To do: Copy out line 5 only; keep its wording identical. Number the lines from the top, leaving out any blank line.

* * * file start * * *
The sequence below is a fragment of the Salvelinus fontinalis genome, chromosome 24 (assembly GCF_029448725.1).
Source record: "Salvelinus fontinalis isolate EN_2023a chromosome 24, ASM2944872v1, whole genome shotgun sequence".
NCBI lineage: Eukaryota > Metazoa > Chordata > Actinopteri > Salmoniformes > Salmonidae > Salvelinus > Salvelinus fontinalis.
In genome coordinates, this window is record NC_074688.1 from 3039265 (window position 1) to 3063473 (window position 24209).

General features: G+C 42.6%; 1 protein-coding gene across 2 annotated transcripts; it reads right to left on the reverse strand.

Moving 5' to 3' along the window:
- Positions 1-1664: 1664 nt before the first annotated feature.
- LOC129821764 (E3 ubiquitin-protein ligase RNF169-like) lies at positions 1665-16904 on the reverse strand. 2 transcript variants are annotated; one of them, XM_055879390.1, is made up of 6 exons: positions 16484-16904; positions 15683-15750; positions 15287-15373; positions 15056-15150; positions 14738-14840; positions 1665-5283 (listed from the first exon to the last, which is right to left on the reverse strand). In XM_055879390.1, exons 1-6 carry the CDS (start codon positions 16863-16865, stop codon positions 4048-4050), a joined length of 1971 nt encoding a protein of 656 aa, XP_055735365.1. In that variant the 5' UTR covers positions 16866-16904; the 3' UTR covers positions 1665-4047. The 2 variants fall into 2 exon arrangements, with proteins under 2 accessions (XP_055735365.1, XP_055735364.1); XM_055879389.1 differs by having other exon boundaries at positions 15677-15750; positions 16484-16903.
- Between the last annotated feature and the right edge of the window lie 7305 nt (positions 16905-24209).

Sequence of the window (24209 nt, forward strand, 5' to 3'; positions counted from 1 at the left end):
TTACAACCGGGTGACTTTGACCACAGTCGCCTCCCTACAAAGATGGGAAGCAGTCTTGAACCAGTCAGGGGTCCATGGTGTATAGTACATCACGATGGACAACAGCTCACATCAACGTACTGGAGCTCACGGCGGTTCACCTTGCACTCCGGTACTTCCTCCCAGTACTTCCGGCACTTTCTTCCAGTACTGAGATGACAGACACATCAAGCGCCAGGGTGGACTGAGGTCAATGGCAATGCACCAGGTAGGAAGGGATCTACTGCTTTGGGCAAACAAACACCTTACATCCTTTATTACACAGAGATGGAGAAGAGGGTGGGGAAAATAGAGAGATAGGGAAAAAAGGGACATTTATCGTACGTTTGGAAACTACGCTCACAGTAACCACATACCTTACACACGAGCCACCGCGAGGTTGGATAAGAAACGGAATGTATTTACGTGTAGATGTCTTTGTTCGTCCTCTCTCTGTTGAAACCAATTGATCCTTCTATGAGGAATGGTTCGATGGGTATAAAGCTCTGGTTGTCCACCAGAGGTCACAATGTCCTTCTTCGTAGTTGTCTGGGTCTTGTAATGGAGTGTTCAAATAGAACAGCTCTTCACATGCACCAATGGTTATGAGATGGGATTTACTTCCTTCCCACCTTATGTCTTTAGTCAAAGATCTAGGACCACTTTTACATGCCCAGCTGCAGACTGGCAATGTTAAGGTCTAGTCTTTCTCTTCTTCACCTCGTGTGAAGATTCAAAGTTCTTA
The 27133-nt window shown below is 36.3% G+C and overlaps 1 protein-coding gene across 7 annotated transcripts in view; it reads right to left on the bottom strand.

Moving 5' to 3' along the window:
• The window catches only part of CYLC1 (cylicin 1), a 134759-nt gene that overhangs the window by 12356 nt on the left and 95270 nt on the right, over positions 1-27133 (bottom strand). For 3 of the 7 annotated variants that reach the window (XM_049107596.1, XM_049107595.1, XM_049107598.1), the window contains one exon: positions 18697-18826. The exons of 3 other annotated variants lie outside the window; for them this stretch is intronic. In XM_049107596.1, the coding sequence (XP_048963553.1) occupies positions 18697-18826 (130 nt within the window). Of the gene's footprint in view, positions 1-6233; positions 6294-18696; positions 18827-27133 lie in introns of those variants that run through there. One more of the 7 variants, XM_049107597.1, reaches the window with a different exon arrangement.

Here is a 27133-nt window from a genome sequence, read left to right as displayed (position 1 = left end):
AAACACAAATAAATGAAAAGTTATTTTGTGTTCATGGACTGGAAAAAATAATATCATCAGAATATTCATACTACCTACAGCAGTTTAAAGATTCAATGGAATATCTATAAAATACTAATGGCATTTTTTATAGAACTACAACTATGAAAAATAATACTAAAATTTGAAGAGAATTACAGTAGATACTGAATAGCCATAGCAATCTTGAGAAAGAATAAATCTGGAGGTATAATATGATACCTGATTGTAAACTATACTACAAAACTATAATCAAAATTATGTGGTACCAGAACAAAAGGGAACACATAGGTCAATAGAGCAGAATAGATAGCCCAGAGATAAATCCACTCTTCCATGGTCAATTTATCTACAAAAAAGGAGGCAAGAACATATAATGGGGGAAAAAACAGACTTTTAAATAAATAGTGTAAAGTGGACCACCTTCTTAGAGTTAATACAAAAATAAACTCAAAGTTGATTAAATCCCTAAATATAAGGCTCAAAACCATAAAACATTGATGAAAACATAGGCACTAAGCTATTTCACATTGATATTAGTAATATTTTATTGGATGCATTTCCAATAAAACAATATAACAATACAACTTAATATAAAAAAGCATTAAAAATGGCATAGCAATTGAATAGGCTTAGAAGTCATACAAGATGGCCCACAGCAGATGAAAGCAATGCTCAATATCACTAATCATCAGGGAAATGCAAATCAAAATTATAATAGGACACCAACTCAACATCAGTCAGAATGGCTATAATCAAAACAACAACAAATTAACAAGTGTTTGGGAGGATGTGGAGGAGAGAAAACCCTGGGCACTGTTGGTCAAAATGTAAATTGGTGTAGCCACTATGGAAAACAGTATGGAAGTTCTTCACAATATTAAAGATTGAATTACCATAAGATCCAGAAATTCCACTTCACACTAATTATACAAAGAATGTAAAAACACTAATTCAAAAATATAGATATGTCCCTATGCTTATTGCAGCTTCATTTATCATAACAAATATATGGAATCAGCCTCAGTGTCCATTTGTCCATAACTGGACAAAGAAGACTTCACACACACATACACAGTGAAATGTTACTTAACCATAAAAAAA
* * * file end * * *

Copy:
General features: G+C 42.6%; 1 protein-coding gene across 2 annotated transcripts; it reads right to left on the reverse strand.